How to Avoid Spreading Yourself Too Thin at Work

How to Avoid Spreading Yourself Too Thin at Work

 

You're good at what you do, and everybody in your office knows it, including your boss. That's why you're the go-to person for all kinds of projects and issues. But when your attention's divided over a number of projects and your co-workers always come to you with questions and problems, it's easy to become overwhelmed. And that can result in stress and under performance. Read on for tips on how to set boundaries at work without dropping the ball or antagonizing your co-workers.

  • Know your job responsibilities. Maybe you're a wiz at Excel, or your public speaking skills rival those of Anthony Robbins. Perhaps you have an exceptional talent for problem solving. However, if you're a social media manager, you probably don't have to use any of these skills on a regular basis. Be aware of your job responsibilities and stick to them.
  • Don't always be eager to be the go-to person. It might seem like the most natural thing in the world to offer advice and assistance to your co-workers, but when it costs too much time and energy, it's detrimental to your performance. When you don't have time, say so, politely but firmly. If necessary, specify a later time slot to offer your insights.
  • If you take on extra work, have a good reason. Taking on extra responsibilities can be a good thing if you're looking to advance your career. For example, if you aspire to a corporate position, volunteering to spearhead new projects and offering to organize conferences can be smart career strategies that hone your skills and get you noticed. Just be sure to spend your time and energy with your end goal in mind.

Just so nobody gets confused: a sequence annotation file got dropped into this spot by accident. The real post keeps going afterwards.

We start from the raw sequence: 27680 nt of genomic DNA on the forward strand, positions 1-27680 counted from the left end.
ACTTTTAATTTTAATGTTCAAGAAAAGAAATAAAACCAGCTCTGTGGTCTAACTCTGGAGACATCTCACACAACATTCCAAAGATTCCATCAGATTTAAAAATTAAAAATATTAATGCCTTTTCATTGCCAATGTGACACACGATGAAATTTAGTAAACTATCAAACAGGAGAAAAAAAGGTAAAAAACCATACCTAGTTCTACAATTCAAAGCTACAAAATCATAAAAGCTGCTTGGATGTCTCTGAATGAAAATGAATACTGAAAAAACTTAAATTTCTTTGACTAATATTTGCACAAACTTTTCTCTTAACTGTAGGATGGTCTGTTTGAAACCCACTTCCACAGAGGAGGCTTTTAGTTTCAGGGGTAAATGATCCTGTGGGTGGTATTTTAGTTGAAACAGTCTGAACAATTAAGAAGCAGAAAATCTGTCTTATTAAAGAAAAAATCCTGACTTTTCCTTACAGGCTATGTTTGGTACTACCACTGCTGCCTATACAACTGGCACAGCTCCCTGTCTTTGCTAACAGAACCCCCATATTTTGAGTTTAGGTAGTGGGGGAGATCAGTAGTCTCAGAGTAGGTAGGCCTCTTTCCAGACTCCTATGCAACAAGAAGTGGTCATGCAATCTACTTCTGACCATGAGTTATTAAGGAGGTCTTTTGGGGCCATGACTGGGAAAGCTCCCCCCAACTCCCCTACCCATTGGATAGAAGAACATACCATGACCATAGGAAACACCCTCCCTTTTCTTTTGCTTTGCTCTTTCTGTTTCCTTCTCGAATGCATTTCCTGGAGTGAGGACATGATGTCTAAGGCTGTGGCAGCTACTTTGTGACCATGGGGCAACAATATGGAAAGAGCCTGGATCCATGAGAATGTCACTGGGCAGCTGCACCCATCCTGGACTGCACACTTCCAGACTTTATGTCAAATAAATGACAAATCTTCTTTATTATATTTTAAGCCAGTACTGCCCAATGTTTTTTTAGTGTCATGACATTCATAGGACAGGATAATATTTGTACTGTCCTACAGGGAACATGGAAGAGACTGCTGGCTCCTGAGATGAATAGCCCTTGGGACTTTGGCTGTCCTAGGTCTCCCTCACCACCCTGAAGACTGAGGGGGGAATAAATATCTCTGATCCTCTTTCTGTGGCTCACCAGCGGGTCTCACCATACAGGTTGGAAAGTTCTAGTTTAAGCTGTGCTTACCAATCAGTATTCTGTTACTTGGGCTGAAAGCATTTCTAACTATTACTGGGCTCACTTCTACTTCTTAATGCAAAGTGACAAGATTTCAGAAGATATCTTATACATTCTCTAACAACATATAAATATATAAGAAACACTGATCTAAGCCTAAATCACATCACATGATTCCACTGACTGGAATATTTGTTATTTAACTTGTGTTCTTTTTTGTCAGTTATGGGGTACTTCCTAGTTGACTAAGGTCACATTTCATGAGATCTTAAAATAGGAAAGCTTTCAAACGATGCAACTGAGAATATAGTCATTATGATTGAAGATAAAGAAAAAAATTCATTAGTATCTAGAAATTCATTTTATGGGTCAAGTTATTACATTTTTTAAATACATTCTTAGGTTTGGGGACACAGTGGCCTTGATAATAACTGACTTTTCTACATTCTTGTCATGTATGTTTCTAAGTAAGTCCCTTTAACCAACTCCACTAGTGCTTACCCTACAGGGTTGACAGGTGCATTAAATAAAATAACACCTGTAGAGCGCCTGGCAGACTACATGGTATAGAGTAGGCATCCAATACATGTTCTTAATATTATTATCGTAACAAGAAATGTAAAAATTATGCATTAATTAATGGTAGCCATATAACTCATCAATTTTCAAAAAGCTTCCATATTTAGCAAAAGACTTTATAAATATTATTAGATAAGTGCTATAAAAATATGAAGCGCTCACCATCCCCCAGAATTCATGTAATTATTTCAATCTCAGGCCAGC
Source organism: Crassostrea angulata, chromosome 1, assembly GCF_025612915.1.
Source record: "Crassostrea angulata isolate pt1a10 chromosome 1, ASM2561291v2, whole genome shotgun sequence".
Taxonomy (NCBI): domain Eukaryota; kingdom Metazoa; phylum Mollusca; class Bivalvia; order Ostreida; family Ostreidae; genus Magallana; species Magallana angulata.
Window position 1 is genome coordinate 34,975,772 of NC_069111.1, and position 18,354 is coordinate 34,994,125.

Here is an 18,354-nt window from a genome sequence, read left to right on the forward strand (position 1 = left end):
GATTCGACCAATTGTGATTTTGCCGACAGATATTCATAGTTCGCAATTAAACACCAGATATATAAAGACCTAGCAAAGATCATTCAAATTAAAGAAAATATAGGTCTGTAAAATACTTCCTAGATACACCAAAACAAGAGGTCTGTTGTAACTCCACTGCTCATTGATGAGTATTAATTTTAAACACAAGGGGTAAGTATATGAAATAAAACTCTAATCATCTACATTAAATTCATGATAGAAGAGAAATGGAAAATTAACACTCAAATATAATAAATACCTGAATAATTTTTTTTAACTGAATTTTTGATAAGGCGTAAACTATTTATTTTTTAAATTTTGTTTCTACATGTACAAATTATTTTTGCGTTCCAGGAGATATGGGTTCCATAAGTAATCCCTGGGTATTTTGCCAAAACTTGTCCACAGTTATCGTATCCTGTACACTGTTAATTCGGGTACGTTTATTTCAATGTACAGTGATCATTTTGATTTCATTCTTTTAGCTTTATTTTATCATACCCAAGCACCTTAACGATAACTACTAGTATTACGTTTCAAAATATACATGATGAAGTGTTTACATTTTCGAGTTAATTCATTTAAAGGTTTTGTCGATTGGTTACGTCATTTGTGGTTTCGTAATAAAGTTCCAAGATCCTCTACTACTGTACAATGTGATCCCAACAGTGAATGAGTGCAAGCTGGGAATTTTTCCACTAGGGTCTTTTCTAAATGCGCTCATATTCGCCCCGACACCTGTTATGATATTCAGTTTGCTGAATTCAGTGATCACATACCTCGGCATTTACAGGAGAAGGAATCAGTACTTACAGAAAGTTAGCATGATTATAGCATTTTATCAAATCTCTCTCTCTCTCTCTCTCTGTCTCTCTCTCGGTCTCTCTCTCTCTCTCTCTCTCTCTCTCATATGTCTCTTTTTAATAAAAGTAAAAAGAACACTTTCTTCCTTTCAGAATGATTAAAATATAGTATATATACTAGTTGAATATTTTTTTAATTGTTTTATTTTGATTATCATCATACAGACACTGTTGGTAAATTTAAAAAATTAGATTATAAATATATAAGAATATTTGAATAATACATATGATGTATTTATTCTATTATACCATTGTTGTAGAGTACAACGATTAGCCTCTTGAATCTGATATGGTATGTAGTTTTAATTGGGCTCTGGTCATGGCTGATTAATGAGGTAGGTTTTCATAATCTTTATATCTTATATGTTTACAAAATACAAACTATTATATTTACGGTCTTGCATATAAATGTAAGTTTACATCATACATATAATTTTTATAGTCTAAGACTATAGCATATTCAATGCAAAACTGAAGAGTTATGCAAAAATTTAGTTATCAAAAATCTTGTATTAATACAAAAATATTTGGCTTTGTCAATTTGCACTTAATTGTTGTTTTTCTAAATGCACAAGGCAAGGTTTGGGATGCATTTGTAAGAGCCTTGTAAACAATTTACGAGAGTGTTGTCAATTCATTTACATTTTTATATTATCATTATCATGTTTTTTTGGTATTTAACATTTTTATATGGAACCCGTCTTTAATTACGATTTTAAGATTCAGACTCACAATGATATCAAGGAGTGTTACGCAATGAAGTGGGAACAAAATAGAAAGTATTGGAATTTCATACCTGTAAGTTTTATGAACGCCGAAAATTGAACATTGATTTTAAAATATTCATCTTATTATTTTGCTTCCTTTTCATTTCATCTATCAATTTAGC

• Be realistic about what you can do. It can be tempting to underestimate the amount of time you need for a project or to overestimate your ability to perform a new task you're not trained to do. Be frank about your abilities and avoid disappointing your team and yourself.
  • Communicate. If your boss or colleague asks you to take on additional work and you can't handle it, say so. Explain diplomatically why you can't take on the work, and ask what the other person needs and why. Then try to find a win-win solution that works all round. This will enhance both parties' awareness of the other's workload, as well as set the tone for future time management and division of responsibilities.
  • Employ better time management. Especially when you're new at a job or are aiming for a promotion, it can be tempting to put in 12-hour days and spend your weekend finishing up projects early to impress your boss. Plan out your workdays to accommodate all of your tasks, and concentrate on fulfilling those responsibilities during office hours.
  • Use your days off. If the idea of taking a day off makes you break into a cold sweat, it's probably time to take a day off! Personal time recharges you and allows you to return to work relaxed and re energized.

Setting boundaries at work requires just as much discipline as getting up every morning to start your daily commute. However, it will help you avoid overload and burn out. By knowing your boundaries and communicating them politely to your colleagues, you can maximize your time and energy both in your professional and personal lives.